The reductive cleavage of the benzyl and diphenylmethyl group from compounds of formula (XV) with the formation of the xanthine atom in the 7-position, is carried out under standard conditions that were developed especially in the framework of the protective group technique in alkaloid and peptide syntheses and can thus be assumed to be widely known. Besides the chemical reduction, particularly of the benzyl compounds with sodium in liquid ammonia (Houben-Weyl, Vol. XI/1 (1957), pp. 974-975), the elimination of the two aforementioned aralkyl groups by catalytic hydrogenolysis using a precious metal catalyst is also especially practical (Houben-Weyl, Vol. XI/1 (1957), pp. 968-971 and Vol. IV/I c, Part I (1980), pp. 400-404). A lower alcohol is ordinarly used here as the reaction medium (optionally with the addition of formic acid or ammonia), or an aprotic solvent such as dimethylformamide or particularly glacial acetic acid; however, their mixtures with water can also be used. Especially suitable hydrogenation catalysts are palladium black and palladium on activated charcoal or barium sulfate, while other precious metals such as platinum, rhodium, and ruthenium frequently give rise to side reactions because of competitive ring hydrogenation and are therefore only conditionally usable. The hydrogenolysis is preferably carried out at temperatures between 20° C. and 100° C. and at atmospheric pressure, or preferably slight excess pressure up to approximately 10 bar, with reaction times of a few minutes to several hours generally being needed.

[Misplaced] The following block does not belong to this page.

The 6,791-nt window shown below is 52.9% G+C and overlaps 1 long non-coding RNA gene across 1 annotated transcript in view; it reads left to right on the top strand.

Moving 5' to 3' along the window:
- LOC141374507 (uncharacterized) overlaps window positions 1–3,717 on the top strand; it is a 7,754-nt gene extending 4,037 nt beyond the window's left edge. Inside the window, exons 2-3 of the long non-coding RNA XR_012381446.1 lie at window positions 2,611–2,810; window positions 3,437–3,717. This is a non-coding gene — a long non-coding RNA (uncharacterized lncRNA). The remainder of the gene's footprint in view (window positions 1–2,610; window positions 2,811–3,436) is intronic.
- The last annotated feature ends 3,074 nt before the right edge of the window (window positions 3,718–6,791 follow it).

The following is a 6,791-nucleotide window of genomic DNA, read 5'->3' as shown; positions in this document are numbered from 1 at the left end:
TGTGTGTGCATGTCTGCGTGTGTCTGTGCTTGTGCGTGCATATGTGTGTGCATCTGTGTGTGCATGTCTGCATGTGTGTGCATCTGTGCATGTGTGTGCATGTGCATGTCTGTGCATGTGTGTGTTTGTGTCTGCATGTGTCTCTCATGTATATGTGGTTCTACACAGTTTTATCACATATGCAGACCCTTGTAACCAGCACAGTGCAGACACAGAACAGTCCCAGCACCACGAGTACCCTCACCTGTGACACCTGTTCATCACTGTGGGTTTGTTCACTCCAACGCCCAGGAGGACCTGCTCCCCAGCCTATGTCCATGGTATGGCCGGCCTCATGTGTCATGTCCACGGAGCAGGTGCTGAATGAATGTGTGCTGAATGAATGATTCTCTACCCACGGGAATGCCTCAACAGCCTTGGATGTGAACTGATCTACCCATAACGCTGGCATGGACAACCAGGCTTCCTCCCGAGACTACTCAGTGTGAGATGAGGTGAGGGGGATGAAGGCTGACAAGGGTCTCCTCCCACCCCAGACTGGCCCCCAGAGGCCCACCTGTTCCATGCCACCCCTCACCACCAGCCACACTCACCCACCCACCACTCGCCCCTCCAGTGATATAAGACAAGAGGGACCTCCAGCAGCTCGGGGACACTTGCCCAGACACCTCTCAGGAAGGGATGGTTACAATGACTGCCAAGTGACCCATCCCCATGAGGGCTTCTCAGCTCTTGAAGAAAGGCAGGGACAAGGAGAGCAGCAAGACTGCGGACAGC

The 1,3,7-trisubstituted xanthines of formula (XV) that have an alkoxymethyl or alkoxyalkoxymethyl group in the position of R15 represent O,N-acetals. Consequently, their substituents in the 7-position can be split off under the usual conditions of acid hydrolysis (cf. Houben-Weyl, Vol. VI/I b (1984), pp. 741-745), with the 7H compounds of formula (XVI) likewise being formed. Examples of preferred groups that can be eliminated hydrolytically are the methoxy, ethoxy, and propoxymethyl groups as well as the methoxyethoxy- and ethoxyethoxymethyl groups. The reaction is advantageously carried out with heating in dilute mineral acids such as hydrochloric or sulfuric acid, optionally with the addition of glacial acetic acid, dioxane, tetrahydrofuran, or a lower alcohol as a solution promoter. Also useful are perchloric acid or organic acids such as trifloroacetic, formic, and acetic acid, in combination with catalytic amounts of mineral acids. The alkoxyalkoxymethyl compounds in particular can also be cleaved by using Lewis acids such as zinc bromide and titanium tetrachloride in anhydrous medium, preferably in dichloromethane or chloroform, with the 7-bromomethyl or 7-bromozinc derivatives formed as intermediates hydrolyzing spontaneously during the aqueous workup. In the cleavage in mineral acid solution, the reaction temperature must be chosen so that no significant dehydration of the tertiary hydroxyalkyl group in the 1-position occurs; it should therefore be below 100° C. as a rule.